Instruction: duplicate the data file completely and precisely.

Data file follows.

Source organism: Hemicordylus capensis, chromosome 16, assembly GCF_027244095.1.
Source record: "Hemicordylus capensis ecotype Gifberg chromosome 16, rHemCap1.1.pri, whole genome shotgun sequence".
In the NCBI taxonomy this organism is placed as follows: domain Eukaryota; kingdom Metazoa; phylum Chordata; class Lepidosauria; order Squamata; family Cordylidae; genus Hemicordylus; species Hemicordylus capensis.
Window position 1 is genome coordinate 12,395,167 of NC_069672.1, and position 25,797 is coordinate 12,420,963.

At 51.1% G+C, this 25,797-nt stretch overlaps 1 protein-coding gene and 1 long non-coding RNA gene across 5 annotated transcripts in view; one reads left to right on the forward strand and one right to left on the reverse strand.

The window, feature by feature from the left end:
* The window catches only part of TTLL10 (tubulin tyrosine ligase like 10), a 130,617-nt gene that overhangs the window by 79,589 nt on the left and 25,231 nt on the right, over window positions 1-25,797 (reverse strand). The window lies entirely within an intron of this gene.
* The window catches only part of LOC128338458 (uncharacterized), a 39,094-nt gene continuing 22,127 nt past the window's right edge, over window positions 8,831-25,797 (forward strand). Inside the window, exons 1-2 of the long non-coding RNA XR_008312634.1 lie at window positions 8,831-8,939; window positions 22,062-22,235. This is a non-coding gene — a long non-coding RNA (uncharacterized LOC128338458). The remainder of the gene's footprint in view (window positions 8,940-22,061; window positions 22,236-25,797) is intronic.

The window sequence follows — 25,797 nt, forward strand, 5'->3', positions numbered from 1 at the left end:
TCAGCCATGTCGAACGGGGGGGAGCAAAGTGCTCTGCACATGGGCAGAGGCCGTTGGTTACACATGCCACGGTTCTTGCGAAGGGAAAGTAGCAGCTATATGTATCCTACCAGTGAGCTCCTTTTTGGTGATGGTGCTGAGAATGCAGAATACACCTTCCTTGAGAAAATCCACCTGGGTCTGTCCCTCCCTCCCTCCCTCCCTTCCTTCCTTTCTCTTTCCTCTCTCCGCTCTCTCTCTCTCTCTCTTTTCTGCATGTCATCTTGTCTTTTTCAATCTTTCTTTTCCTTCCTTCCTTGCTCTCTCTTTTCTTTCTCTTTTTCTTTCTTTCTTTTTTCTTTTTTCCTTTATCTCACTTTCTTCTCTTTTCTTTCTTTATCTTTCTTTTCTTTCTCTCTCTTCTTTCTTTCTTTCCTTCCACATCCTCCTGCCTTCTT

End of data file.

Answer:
Source organism: Hemicordylus capensis, chromosome 16, assembly GCF_027244095.1.
Source record: "Hemicordylus capensis ecotype Gifberg chromosome 16, rHemCap1.1.pri, whole genome shotgun sequence".
In the NCBI taxonomy this organism is placed as follows: domain Eukaryota; kingdom Metazoa; phylum Chordata; class Lepidosauria; order Squamata; family Cordylidae; genus Hemicordylus; species Hemicordylus capensis.
Window position 1 is genome coordinate 12,395,167 of NC_069672.1, and position 25,797 is coordinate 12,420,963.

At 51.1% G+C, this 25,797-nt stretch overlaps 1 protein-coding gene and 1 long non-coding RNA gene across 5 annotated transcripts in view; one reads left to right on the forward strand and one right to left on the reverse strand.

The window, feature by feature from the left end:
* The window catches only part of TTLL10 (tubulin tyrosine ligase like 10), a 130,617-nt gene that overhangs the window by 79,589 nt on the left and 25,231 nt on the right, over window positions 1-25,797 (reverse strand). The window lies entirely within an intron of this gene.
* The window catches only part of LOC128338458 (uncharacterized), a 39,094-nt gene continuing 22,127 nt past the window's right edge, over window positions 8,831-25,797 (forward strand). Inside the window, exons 1-2 of the long non-coding RNA XR_008312634.1 lie at window positions 8,831-8,939; window positions 22,062-22,235. This is a non-coding gene — a long non-coding RNA (uncharacterized LOC128338458). The remainder of the gene's footprint in view (window positions 8,940-22,061; window positions 22,236-25,797) is intronic.

The window sequence follows — 25,797 nt, forward strand, 5'->3', positions numbered from 1 at the left end:
TCAGCCATGTCGAACGGGGGGGAGCAAAGTGCTCTGCACATGGGCAGAGGCCGTTGGTTACACATGCCACGGTTCTTGCGAAGGGAAAGTAGCAGCTATATGTATCCTACCAGTGAGCTCCTTTTTGGTGATGGTGCTGAGAATGCAGAATACACCTTCCTTGAGAAAATCCACCTGGGTCTGTCCCTCCCTCCCTCCCTCCCTTCCTTCCTTTCTCTTTCCTCTCTCCGCTCTCTCTCTCTCTCTCTTTTCTGCATGTCATCTTGTCTTTTTCAATCTTTCTTTTCCTTCCTTCCTTGCTCTCTCTTTTCTTTCTCTTTTTCTTTCTTTCTTTTTTCTTTTTTCCTTTATCTCACTTTCTTCTCTTTTCTTTCTTTATCTTTCTTTTCTTTCTCTCTCTTCTTTCTTTCTTTCCTTCCACATCCTCCTGCCTTCTT